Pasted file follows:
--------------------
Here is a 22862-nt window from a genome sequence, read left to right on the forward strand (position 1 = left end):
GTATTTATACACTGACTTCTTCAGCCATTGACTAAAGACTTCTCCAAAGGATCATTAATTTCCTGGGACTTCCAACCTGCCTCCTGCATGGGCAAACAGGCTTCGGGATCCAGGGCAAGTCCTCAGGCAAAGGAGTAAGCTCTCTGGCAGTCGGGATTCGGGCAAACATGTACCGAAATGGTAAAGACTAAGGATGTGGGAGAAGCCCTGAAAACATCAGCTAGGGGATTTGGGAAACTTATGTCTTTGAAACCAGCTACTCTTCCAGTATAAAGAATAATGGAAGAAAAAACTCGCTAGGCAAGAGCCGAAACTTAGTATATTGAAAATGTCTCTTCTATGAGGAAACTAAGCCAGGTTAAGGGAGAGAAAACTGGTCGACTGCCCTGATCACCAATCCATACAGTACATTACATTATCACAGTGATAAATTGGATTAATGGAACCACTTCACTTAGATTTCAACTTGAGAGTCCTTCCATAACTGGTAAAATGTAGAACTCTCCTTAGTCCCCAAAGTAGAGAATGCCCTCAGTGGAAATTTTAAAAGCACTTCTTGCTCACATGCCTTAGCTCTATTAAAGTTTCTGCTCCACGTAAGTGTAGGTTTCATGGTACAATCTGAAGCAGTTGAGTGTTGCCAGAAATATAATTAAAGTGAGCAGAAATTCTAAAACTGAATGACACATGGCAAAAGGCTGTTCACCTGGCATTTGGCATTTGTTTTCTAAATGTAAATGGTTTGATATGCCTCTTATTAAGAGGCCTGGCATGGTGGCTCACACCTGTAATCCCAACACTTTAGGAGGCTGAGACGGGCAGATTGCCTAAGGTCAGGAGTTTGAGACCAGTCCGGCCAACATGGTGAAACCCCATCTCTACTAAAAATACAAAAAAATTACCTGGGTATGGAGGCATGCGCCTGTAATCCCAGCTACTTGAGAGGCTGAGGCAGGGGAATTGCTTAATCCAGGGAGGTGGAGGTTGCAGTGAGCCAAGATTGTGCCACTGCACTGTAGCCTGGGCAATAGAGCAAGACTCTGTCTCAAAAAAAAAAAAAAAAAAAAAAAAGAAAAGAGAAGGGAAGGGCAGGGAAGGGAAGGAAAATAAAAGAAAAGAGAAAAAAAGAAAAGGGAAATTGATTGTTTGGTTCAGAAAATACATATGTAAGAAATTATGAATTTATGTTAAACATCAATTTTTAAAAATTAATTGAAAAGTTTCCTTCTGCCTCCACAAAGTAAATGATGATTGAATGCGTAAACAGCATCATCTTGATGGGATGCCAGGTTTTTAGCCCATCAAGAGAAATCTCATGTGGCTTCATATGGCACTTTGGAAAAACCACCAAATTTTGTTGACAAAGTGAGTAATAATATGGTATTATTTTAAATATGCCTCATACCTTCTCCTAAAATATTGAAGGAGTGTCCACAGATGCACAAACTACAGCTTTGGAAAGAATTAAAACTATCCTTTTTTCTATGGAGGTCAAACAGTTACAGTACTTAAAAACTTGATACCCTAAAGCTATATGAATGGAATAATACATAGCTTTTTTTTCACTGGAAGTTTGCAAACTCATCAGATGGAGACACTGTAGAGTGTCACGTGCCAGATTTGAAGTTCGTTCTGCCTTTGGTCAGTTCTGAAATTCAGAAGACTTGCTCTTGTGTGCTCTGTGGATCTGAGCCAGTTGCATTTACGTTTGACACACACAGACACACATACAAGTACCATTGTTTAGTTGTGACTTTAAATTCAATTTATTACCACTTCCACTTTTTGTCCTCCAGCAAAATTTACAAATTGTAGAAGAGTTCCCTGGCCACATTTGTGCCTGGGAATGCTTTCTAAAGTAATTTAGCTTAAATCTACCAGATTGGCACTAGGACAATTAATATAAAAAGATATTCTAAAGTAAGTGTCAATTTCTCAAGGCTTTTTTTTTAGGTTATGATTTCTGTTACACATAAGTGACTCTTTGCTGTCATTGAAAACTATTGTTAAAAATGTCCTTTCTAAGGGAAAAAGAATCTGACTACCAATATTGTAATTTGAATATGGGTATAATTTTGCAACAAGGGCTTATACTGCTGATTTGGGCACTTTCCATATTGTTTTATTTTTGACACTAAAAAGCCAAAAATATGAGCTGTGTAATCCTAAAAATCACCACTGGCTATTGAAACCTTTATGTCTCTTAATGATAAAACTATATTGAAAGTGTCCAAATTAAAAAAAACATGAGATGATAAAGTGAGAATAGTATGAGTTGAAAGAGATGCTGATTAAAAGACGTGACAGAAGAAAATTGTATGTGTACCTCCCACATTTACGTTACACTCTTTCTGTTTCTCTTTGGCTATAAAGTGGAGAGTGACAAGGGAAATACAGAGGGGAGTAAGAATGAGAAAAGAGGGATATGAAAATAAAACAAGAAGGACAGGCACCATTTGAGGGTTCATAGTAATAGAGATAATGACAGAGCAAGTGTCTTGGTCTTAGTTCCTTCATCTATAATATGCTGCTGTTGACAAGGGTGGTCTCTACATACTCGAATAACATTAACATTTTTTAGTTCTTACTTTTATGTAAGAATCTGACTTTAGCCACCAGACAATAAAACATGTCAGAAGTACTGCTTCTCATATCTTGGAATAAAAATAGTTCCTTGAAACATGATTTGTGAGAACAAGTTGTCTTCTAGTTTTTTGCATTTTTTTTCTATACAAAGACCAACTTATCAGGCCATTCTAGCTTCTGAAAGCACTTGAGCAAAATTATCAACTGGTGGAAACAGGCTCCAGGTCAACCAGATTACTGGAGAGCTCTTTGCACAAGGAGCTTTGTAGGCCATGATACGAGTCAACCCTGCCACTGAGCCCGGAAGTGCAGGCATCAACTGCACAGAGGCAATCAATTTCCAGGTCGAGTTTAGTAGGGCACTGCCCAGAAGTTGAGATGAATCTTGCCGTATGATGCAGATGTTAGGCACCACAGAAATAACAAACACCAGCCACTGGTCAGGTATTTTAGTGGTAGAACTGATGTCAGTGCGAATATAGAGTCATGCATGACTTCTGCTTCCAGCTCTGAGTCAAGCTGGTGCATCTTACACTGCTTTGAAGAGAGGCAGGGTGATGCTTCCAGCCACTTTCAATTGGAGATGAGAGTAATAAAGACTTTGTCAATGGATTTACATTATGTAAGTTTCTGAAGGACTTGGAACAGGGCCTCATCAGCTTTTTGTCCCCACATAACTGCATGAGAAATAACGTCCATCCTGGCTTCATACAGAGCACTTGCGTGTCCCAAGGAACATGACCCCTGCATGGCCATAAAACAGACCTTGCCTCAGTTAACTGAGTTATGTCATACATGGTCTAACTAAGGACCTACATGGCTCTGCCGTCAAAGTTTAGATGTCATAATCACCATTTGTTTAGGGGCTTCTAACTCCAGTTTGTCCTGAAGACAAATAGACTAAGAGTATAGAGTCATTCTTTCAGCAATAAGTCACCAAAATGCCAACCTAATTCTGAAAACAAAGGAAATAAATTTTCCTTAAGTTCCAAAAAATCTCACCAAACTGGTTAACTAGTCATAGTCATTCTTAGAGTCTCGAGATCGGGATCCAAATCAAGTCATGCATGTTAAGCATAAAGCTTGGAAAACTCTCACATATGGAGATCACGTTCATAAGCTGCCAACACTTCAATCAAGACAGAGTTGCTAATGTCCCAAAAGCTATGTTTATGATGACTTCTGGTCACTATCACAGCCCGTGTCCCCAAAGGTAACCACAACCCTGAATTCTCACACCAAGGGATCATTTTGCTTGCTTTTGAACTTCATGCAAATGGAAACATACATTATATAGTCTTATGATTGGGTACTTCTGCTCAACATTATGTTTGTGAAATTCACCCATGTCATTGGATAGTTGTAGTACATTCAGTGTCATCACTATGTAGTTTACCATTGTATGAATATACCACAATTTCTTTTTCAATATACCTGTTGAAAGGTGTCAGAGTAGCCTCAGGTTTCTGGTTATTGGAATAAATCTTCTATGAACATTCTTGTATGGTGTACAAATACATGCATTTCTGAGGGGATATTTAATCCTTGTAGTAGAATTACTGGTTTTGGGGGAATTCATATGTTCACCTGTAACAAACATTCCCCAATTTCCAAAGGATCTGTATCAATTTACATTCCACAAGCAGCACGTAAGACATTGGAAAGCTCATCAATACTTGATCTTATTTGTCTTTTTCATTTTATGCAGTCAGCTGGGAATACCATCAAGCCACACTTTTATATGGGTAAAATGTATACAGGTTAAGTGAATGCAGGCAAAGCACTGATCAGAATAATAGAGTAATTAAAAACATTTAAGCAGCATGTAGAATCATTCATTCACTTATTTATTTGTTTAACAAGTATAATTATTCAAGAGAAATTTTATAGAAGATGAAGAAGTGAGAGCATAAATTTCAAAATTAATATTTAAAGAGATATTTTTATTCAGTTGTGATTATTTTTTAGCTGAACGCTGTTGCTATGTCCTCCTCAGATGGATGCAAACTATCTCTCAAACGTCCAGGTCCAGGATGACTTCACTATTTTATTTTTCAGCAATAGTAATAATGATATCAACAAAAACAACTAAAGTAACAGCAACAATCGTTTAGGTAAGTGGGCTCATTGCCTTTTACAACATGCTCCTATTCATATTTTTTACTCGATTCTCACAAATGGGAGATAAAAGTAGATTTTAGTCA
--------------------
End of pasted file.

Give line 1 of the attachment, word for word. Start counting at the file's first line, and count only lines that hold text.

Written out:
Here is a 22862-nt window from a genome sequence, read left to right on the forward strand (position 1 = left end):